The section under the heading “Election of Directors” entitled “Compensation of Directors” of the Proxy Statement and the section titled “Executive Compensation” of the Proxy Statement are incorporated herein by reference except for the 2003 Year-End Option Values table, which is superseded by the table below.

 

The following table sets forth information with respect to options held by the following Named Executive Officers as of December 31, 2003:

 

    

Number of

Securities Underlying

Options at 2003 Year-End (1)


  

Value of

Unexercised In-the-Money

Options at 2003 Year-End (2), (3)


Name


   Exercisable

   Unexercisable

   Exercisable

   Unexercisable

Ronald P. Gibson

   365,699    507,725    $ 1,266,306    $ 1,324,840

Edward J. Fritsch

   264,792    249,427    $ 1,025,140    $ 646,716

Carman J. Liuzzo

   213,595    193,127    $ 936,729    $ 500,787

Mack D. Pridgen III

   176,297    172,620    $ 792,652    $ 447,570

Gene H. Anderson

   42,516    94,113    $ 45,520    $ 153,484

Michael E. Harris

   122,718    94,113    $ 295,132    $ 241,684

(1) Options include incentive stock options and nonqualified stock options. Options have varying vesting schedules of no less than four year ratable vesting.

 

(2) Represents the difference between a closing price of $25.40 per share of common stock on December 31, 2003 and the options’ exercise prices as adjusted by any Dividend Equivalent Right (“DER”) as described in (3) below.

 

(3) 196,660 nonqualified stock options granted to the Named Executive Officers in 1997 were accompanied by a DER pursuant to the 1997 Performance Award Plan. The Plan provided that if the total return on a share of common stock exceeds certain thresholds during the five-year vesting period ending in 2002, the exercise price of such stock options with a DER will be reduced under a formula that is based on dividends and other distributions that are made with respect to such a share during the period beginning on the date of grant and ending upon exercise of such stock option. Based on the performance of the common stock during the five-year vesting period and the level of dividends paid on common stock through December 31, 2003, the exercise price per share has been reduced by $8.12. As of December 31, 2003, 166,968 of these options held by the Named Executive Officers remain outstanding.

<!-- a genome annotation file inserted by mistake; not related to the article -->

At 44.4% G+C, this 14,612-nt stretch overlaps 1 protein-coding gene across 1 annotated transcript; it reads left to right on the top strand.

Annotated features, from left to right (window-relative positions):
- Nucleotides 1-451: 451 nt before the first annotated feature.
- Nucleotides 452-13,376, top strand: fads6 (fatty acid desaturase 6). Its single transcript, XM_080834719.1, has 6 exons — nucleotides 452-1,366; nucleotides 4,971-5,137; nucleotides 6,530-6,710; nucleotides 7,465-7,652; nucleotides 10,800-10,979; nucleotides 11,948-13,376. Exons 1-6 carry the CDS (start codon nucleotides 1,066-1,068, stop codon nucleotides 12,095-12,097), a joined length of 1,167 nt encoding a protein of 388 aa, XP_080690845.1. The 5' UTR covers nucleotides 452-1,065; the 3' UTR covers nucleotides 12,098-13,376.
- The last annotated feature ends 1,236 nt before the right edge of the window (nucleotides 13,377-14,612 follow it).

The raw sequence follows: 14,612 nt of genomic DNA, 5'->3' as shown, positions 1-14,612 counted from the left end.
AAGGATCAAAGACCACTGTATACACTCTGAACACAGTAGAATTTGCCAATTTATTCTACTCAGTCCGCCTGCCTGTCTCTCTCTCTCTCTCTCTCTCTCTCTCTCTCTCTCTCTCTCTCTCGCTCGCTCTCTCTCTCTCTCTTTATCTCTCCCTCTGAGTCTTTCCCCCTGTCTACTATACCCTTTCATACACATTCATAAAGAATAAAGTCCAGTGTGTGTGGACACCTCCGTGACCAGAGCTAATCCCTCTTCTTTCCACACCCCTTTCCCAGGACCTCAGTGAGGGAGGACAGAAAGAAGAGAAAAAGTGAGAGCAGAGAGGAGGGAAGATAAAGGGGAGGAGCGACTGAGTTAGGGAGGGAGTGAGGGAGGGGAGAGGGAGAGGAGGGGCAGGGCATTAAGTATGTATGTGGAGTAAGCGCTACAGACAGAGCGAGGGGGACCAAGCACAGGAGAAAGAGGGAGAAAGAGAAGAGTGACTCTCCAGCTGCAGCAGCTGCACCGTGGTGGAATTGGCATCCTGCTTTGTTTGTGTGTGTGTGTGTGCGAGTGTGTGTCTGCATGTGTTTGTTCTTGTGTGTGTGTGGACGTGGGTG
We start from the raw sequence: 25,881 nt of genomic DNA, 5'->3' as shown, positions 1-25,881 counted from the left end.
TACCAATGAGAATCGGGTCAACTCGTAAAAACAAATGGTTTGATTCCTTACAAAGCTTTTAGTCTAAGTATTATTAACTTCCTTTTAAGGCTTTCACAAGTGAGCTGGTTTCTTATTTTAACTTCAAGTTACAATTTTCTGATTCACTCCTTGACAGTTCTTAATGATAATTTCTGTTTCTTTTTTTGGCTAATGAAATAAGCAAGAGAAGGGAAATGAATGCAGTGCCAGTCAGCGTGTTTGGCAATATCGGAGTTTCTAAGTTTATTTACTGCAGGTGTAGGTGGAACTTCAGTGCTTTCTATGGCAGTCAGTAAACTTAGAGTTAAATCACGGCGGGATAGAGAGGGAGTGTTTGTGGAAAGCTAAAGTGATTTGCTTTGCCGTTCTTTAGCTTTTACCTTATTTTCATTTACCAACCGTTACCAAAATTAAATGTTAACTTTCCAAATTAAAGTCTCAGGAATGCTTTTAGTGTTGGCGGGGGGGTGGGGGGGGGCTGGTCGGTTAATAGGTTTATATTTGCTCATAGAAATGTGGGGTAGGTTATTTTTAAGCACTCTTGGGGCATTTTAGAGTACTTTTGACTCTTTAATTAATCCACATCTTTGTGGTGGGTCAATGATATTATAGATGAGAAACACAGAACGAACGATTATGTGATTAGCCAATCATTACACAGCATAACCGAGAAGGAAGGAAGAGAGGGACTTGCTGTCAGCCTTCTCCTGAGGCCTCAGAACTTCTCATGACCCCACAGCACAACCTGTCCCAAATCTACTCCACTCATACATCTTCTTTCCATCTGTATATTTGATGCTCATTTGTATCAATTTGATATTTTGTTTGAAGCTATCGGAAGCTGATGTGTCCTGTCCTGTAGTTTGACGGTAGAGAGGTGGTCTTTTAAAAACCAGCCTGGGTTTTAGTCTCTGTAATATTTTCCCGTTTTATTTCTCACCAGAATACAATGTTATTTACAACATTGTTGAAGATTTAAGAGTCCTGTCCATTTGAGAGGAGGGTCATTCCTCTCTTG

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ITEM 12. SECURITY OWNERSHIP OF CERTAIN BENEFICIAL OWNERS AND MANAGEMENT AND RELATED STOCKHOLDER MATTERS

 

The sections under the headings “Voting Securities and Principal Stockholders” and “Equity Compensation Plan Information” of the Proxy Statement are incorporated herein by reference.

 

ITEM 13. CERTAIN RELATIONSHIPS AND RELATED TRANSACTIONS

 

The section under the heading “Related Party Transactions” of the Proxy Statement is incorporated herein by reference.

 

ITEM 14. PRINCIPAL ACCOUNTANT FEES AND SERVICES

 

The section under the heading “Ratification of Appointment of Independent Auditors” of the Proxy Statement is incorporated herein by reference.

 

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PART IV

 

ITEM 15. EXHIBITS, FINANCIAL STATEMENT SCHEDULES AND REPORTS ON FORM 8-K

 

(a) List of Documents Filed as a Part of this Report

 

  1. Consolidated Financial Statements, Consolidated Financial Statement Schedules and Report of Independent Registered Public Accounting Firm. See Index on Page F-1

 

  2. Exhibits

 

Ex.

  FN

  

Description


  3.1     (1)    Amended and Restated Articles of Incorporation of the Company
  3.2     (2)    Amended and Restated Bylaws of the Company
  4.1     (2)    Specimen of certificate representing shares of Common Stock
  4.2     (3)    Indenture among the Operating Partnership, the Company and First Union National Bank of North Carolina dated as of December 1, 1996
  4.3     (4)    Specimen of certificate representing 8 5/8% Series A Cumulative Redeemable Preferred Shares